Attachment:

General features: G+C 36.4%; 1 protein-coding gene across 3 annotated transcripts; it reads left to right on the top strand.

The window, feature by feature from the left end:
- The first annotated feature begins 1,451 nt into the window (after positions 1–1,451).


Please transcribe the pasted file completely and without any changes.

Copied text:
General features: G+C 36.4%; 1 protein-coding gene across 3 annotated transcripts; it reads left to right on the top strand.

The window, feature by feature from the left end:
- The first annotated feature begins 1,451 nt into the window (after positions 1–1,451).